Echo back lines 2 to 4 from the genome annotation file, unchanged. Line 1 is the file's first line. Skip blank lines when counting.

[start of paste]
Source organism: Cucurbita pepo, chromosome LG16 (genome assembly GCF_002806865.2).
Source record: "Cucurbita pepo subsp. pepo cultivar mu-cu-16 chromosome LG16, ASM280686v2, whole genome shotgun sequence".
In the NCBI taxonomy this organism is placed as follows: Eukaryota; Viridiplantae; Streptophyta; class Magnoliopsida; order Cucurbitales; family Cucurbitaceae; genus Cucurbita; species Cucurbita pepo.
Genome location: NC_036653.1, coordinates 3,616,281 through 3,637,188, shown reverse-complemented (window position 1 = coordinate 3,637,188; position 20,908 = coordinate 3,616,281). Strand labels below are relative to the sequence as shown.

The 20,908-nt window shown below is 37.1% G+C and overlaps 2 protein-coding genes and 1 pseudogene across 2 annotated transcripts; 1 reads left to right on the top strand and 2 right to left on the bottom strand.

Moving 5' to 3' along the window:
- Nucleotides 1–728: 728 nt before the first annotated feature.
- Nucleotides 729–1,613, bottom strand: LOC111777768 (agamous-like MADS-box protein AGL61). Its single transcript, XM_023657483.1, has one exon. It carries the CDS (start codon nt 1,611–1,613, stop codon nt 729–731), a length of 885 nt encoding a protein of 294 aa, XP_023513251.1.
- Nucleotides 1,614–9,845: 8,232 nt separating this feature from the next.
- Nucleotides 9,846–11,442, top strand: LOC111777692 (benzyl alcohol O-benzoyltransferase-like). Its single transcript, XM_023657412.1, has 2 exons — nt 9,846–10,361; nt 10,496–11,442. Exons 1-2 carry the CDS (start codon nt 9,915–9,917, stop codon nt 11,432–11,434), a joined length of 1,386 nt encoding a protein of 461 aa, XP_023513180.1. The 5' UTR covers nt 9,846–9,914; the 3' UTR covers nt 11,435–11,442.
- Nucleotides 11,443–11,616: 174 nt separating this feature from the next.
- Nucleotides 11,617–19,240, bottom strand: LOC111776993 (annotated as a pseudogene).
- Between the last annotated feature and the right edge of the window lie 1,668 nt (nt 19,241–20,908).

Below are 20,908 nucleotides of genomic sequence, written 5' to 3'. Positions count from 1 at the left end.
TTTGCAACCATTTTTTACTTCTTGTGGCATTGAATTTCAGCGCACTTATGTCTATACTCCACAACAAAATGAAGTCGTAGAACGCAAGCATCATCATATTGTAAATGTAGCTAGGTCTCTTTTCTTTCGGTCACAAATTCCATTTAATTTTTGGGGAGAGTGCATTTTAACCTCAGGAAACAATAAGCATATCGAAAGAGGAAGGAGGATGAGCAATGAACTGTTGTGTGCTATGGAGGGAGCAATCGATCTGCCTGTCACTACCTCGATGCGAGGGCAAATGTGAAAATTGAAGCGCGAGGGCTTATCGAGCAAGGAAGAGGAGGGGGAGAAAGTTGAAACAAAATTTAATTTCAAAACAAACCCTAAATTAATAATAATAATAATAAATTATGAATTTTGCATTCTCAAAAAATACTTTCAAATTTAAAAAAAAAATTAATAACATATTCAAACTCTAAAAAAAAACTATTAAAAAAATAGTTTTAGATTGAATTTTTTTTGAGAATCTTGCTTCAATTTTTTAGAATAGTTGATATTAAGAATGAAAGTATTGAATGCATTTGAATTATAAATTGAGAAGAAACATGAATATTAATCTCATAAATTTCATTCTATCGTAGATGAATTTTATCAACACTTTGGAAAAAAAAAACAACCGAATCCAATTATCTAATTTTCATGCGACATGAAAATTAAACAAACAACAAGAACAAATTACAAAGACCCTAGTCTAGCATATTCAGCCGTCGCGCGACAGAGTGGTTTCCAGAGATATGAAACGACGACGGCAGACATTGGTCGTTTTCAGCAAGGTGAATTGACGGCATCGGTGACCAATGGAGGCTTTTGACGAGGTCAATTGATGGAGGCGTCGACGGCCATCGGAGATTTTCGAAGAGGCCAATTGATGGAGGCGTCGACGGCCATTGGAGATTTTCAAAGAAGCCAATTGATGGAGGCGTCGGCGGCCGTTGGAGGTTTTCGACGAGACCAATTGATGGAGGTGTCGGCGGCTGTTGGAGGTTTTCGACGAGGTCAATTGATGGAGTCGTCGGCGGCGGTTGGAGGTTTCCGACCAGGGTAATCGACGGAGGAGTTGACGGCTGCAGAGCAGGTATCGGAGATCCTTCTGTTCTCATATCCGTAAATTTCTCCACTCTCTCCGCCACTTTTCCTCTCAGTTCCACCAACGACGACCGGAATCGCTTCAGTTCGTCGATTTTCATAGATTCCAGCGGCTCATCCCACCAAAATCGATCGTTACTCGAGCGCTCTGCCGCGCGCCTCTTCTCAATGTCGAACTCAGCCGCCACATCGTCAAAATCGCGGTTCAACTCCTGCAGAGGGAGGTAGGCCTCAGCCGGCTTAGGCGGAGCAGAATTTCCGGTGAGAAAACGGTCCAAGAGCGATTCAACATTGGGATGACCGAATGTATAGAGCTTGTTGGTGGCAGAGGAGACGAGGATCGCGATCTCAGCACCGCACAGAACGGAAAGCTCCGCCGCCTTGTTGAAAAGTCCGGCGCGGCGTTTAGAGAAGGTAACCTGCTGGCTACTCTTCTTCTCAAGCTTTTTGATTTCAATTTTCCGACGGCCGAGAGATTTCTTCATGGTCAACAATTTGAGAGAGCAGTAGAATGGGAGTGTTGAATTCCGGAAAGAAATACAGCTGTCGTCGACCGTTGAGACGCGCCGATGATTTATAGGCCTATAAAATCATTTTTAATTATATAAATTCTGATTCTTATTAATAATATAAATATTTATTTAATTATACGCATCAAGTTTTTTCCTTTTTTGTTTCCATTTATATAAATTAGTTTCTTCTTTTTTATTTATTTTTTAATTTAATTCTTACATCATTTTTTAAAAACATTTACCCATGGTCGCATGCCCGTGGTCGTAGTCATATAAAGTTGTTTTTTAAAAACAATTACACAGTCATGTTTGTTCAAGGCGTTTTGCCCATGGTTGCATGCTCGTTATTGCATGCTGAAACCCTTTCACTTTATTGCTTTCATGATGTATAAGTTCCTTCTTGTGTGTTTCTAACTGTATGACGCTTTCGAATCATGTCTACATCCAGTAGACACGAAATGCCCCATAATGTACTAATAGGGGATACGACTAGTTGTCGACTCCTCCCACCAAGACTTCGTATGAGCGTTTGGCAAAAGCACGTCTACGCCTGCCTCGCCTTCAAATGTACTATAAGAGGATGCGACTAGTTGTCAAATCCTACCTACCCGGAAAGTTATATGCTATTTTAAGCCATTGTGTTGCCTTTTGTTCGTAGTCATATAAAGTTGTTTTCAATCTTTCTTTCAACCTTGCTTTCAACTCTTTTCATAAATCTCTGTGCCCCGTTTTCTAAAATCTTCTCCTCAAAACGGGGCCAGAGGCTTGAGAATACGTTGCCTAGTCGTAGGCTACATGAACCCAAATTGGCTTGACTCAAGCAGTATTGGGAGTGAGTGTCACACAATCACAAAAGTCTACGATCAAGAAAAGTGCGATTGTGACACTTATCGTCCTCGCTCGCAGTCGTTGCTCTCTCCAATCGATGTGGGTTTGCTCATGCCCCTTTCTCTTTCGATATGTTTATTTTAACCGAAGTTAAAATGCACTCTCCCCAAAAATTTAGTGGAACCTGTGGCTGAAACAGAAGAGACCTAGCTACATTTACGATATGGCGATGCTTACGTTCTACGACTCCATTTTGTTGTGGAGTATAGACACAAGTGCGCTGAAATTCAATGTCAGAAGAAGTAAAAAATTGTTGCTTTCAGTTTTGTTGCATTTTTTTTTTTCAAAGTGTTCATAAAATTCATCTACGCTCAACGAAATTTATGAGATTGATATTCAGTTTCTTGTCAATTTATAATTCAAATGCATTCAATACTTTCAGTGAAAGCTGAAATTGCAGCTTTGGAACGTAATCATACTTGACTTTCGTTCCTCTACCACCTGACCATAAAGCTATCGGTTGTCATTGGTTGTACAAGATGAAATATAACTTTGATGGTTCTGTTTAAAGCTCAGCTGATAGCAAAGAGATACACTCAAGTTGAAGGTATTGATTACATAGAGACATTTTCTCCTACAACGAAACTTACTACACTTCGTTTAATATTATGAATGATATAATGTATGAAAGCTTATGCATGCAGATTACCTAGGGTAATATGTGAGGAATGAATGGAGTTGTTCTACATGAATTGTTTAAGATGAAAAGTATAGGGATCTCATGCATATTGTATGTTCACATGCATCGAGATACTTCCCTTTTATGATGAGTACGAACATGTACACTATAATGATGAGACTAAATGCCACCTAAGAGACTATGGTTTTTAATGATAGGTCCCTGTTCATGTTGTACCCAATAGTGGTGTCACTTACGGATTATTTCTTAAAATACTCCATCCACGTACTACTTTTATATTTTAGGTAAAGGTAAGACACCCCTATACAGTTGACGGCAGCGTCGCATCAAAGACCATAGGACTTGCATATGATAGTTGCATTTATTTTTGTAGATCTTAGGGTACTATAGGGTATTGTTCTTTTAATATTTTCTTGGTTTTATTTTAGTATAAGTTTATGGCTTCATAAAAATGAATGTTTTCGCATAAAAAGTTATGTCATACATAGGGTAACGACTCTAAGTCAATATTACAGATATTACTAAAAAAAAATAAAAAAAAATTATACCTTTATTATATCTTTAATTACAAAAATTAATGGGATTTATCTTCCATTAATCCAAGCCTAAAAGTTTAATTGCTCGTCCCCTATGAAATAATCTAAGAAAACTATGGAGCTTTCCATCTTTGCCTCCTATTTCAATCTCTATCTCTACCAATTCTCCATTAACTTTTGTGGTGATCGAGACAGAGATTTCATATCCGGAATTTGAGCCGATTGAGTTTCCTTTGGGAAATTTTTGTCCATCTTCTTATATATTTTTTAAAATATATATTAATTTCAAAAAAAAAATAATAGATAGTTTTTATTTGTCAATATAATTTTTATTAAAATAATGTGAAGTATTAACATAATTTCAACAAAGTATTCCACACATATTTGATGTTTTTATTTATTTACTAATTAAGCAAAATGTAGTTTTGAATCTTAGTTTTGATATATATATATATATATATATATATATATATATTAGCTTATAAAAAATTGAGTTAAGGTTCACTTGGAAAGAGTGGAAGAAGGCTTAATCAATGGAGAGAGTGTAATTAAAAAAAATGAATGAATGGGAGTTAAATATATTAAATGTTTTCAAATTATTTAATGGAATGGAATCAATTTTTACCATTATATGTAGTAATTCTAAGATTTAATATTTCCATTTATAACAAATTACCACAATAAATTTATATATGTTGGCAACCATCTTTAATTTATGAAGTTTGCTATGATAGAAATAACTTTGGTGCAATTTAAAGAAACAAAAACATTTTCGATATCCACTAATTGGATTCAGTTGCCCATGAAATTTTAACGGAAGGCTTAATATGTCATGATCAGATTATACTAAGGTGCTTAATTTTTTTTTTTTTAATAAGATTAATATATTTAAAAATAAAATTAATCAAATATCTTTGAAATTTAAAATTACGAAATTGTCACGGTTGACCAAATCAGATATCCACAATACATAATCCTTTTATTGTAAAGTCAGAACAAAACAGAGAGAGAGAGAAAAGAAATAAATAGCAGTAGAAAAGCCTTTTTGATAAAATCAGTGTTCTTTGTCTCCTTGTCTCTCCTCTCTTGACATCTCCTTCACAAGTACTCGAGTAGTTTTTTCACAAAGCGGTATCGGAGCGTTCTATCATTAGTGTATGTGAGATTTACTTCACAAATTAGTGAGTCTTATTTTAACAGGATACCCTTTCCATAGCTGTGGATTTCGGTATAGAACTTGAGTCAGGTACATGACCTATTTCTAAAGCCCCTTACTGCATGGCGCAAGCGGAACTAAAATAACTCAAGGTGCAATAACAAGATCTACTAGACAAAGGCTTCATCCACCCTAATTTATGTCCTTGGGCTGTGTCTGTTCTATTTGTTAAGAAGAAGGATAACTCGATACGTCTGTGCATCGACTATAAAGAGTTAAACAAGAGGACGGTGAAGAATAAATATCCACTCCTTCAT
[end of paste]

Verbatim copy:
Source record: "Cucurbita pepo subsp. pepo cultivar mu-cu-16 chromosome LG16, ASM280686v2, whole genome shotgun sequence".
In the NCBI taxonomy this organism is placed as follows: Eukaryota; Viridiplantae; Streptophyta; class Magnoliopsida; order Cucurbitales; family Cucurbitaceae; genus Cucurbita; species Cucurbita pepo.
Genome location: NC_036653.1, coordinates 3,616,281 through 3,637,188, shown reverse-complemented (window position 1 = coordinate 3,637,188; position 20,908 = coordinate 3,616,281). Strand labels below are relative to the sequence as shown.